The Supreme Court officially heard oral arguments in its latest big Second Amendment case on Tuesday. There were hints at which way they plan to come down on the future of the federal gun ban for domestic violence restraining orders.
Over the more than 90 minutes of back and forth between the nine justices and the attorneys on either side, it became clear that most of the Court was uncomfortable with the idea of Zackey Rahimi—who was found by a judge to pose a violent threat to his girlfriend and is accused of a string of other violent crimes—being allowed to possess a firearm.
“You don’t have any doubt that your client is a dangerous person, do you?” Chief Justice John Roberts asked Mr. Rahimi’s lawyer, J. Matthew Wright. After Wright questioned what the Chief Justice meant by “dangerous,” Roberts replied, “Well, it means someone who’s shooting, you know, at people. That’s a good start.”
While the rest of the arguments were more complicated and involved other legal questions than that one exchange, it nevertheless represented what turned out to be the defining theme of the day.
Even the Court’s more conservative justices, including Samuel Alito and Bruen-test author Clarence Thomas, offered little pushback on the Government’s desire to disarm specific categories of people aside from a few questions surrounding the procedural protections afforded through the common issuance of restraining orders.
The biggest question in Rahimi, then, does not appear to be whether the Supreme Court will overturn the Fifth Circuit’s ruling and uphold section 922(g)(8). Instead, the bigger question appears to be how the Court plans to do so and whether it will offer guidance on how other courts should evaluate other gun prohibitions moving forward.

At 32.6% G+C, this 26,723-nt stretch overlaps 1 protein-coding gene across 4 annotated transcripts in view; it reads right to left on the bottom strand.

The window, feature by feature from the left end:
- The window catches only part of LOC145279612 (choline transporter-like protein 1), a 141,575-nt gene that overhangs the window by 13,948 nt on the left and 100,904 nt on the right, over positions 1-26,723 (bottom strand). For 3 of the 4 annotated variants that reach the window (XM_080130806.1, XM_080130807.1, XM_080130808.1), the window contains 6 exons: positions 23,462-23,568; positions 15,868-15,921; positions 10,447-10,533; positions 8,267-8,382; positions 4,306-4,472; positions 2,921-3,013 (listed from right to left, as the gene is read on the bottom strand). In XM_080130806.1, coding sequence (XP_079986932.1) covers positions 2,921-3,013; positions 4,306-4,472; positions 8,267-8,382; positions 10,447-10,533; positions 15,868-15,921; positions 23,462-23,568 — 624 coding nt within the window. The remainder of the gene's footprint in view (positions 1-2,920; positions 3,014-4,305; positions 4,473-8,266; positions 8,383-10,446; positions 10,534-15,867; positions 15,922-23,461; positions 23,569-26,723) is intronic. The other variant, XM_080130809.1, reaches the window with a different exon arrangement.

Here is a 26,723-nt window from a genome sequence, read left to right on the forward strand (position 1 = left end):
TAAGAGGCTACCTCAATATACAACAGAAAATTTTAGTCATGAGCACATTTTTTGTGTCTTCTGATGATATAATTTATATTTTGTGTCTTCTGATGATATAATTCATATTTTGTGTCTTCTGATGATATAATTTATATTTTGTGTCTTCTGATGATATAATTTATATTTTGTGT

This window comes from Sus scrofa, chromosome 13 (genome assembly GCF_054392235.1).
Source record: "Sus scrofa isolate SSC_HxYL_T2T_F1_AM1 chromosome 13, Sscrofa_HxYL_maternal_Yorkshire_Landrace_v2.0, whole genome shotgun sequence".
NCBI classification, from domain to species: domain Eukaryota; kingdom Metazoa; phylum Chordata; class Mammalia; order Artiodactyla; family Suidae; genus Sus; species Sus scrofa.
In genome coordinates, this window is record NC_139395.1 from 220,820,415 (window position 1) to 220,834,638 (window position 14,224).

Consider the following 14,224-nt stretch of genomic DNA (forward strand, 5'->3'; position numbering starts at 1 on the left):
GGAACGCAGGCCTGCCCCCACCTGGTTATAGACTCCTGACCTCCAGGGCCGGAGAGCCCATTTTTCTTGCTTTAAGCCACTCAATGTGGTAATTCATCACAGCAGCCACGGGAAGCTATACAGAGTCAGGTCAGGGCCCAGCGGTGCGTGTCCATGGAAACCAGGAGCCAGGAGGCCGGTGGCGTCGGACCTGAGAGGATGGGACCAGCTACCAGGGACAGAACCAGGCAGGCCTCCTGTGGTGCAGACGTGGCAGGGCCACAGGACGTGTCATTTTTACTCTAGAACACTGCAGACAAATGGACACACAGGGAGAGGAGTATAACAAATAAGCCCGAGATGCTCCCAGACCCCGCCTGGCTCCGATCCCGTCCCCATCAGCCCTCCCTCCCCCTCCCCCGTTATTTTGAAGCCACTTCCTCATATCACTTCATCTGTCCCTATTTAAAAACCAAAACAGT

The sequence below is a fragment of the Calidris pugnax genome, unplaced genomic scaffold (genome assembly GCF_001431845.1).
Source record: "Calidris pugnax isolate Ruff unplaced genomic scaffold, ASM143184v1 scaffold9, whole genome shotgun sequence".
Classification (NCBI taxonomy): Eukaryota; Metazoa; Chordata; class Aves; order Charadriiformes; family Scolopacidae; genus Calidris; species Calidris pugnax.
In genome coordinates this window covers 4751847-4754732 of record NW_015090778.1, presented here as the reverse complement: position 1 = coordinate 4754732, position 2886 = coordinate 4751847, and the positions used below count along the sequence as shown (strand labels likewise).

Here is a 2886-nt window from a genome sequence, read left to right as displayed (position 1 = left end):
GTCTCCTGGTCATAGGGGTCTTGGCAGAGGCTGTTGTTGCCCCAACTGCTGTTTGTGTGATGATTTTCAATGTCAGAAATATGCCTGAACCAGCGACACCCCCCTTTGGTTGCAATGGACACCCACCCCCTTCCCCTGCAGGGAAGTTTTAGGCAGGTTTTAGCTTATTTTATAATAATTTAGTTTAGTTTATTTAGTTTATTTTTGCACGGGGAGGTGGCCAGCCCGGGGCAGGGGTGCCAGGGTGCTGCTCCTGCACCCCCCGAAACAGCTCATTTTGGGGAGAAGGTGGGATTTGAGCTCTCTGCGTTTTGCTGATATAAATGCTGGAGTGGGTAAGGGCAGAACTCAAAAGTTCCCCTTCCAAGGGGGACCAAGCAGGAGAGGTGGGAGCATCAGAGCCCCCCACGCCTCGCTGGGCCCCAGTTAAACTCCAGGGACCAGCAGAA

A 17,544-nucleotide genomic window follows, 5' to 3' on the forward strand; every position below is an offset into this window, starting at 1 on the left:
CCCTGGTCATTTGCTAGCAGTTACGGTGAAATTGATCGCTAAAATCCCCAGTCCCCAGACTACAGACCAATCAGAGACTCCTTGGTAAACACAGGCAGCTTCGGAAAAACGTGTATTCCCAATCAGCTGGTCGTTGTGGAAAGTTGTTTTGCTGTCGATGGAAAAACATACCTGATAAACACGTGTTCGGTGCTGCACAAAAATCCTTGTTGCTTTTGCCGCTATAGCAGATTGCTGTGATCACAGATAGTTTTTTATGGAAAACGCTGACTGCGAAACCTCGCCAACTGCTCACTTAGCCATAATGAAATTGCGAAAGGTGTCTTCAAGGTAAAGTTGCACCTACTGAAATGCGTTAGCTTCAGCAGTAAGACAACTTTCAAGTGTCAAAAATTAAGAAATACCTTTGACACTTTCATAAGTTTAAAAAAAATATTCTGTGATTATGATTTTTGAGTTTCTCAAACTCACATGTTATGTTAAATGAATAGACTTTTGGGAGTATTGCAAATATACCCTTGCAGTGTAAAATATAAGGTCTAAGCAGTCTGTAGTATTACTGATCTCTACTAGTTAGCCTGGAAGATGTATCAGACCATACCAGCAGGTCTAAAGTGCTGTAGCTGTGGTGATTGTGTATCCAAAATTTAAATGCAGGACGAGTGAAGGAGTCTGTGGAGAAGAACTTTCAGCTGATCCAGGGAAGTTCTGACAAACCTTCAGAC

A “Responsibility” Test?
As in Roberts’ question, the concept of “dangerousness” loomed large throughout the oral argument. That principle likely holds the key to how the Court plans to issue its decision.
Both the Government and Rahimi’s lawyers agree that the country’s tradition of gun regulation is missing a “historical twin” for the modern-day gun ban for those under domestic violence restraining orders. That means to uphold the law, the Court will have to analogize to some other Founding-era history and tradition of disarmament.
Solicitor General Elizabeth Prelogar argued that the Court should uphold the ban based on a tradition of allowing governments to disarm individuals who are not “law-abiding or responsible.”
“Throughout our nation’s history, legislatures have disarmed those who have committed serious criminal conduct or whose access to guns poses a danger, for example, loyalists, rebels, minors, individuals with mental illness, felons, and drug addicts,” she said.
Several of the justices, however, bristled at the notion of identifying a tradition of disarmament based on “responsibility.”
“What if someone is categorized as irresponsible for not storing firearms properly?” Justice Thomas asked.